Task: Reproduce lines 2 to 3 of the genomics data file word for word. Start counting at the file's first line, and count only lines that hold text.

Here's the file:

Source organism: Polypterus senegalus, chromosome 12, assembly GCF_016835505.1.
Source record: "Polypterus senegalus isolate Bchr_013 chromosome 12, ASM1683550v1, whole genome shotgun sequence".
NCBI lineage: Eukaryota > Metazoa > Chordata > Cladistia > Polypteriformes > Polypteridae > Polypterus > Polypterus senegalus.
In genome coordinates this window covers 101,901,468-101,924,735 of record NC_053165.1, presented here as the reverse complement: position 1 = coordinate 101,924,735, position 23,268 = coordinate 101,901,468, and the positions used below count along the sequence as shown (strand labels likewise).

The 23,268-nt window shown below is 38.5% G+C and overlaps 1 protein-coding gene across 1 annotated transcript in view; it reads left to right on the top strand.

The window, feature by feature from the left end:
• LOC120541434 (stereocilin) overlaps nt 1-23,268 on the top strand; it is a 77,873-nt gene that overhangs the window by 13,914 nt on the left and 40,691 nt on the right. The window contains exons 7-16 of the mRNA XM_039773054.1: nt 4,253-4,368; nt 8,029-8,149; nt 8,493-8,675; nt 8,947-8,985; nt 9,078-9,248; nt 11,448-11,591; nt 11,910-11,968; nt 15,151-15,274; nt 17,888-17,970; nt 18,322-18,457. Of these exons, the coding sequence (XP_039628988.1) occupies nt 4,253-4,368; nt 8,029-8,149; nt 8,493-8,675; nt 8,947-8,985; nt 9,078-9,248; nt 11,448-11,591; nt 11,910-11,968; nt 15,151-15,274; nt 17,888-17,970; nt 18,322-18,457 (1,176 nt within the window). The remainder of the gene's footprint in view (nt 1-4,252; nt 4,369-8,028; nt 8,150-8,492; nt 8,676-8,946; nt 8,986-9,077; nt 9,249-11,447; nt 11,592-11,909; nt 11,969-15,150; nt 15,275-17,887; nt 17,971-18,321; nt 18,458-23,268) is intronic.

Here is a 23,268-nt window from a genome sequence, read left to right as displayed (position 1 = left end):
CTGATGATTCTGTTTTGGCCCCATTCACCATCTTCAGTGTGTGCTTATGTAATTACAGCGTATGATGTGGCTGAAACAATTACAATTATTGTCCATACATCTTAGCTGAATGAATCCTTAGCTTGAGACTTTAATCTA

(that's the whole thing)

Source record: "Polypterus senegalus isolate Bchr_013 chromosome 12, ASM1683550v1, whole genome shotgun sequence".
NCBI lineage: Eukaryota > Metazoa > Chordata > Cladistia > Polypteriformes > Polypteridae > Polypterus > Polypterus senegalus.